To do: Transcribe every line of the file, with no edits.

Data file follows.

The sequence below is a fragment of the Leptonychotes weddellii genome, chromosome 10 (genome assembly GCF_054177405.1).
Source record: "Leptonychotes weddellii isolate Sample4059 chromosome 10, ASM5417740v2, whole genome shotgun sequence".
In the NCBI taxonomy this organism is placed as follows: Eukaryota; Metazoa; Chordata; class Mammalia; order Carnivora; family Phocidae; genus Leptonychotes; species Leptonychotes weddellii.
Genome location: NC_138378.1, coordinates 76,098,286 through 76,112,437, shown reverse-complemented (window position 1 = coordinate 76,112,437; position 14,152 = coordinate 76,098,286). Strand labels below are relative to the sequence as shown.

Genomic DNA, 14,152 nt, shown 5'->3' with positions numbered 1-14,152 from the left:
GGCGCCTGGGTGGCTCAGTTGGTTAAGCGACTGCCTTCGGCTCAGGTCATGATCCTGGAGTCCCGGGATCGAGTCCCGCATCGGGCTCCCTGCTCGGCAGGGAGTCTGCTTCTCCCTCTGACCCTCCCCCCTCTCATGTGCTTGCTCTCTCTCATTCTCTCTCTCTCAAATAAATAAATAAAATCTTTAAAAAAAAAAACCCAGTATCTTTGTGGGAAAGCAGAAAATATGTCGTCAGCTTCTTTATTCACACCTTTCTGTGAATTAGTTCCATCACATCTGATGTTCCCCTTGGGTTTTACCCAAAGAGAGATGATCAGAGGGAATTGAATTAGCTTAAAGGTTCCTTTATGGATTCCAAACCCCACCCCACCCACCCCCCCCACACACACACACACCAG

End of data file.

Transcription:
The sequence below is a fragment of the Leptonychotes weddellii genome, chromosome 10 (genome assembly GCF_054177405.1).
Source record: "Leptonychotes weddellii isolate Sample4059 chromosome 10, ASM5417740v2, whole genome shotgun sequence".
In the NCBI taxonomy this organism is placed as follows: Eukaryota; Metazoa; Chordata; class Mammalia; order Carnivora; family Phocidae; genus Leptonychotes; species Leptonychotes weddellii.
Genome location: NC_138378.1, coordinates 76,098,286 through 76,112,437, shown reverse-complemented (window position 1 = coordinate 76,112,437; position 14,152 = coordinate 76,098,286). Strand labels below are relative to the sequence as shown.

Genomic DNA, 14,152 nt, shown 5'->3' with positions numbered 1-14,152 from the left:
GGCGCCTGGGTGGCTCAGTTGGTTAAGCGACTGCCTTCGGCTCAGGTCATGATCCTGGAGTCCCGGGATCGAGTCCCGCATCGGGCTCCCTGCTCGGCAGGGAGTCTGCTTCTCCCTCTGACCCTCCCCCCTCTCATGTGCTTGCTCTCTCTCATTCTCTCTCTCTCAAATAAATAAATAAAATCTTTAAAAAAAAAAACCCAGTATCTTTGTGGGAAAGCAGAAAATATGTCGTCAGCTTCTTTATTCACACCTTTCTGTGAATTAGTTCCATCACATCTGATGTTCCCCTTGGGTTTTACCCAAAGAGAGATGATCAGAGGGAATTGAATTAGCTTAAAGGTTCCTTTATGGATTCCAAACCCCACCCCACCCACCCCCCCCACACACACACACACCAG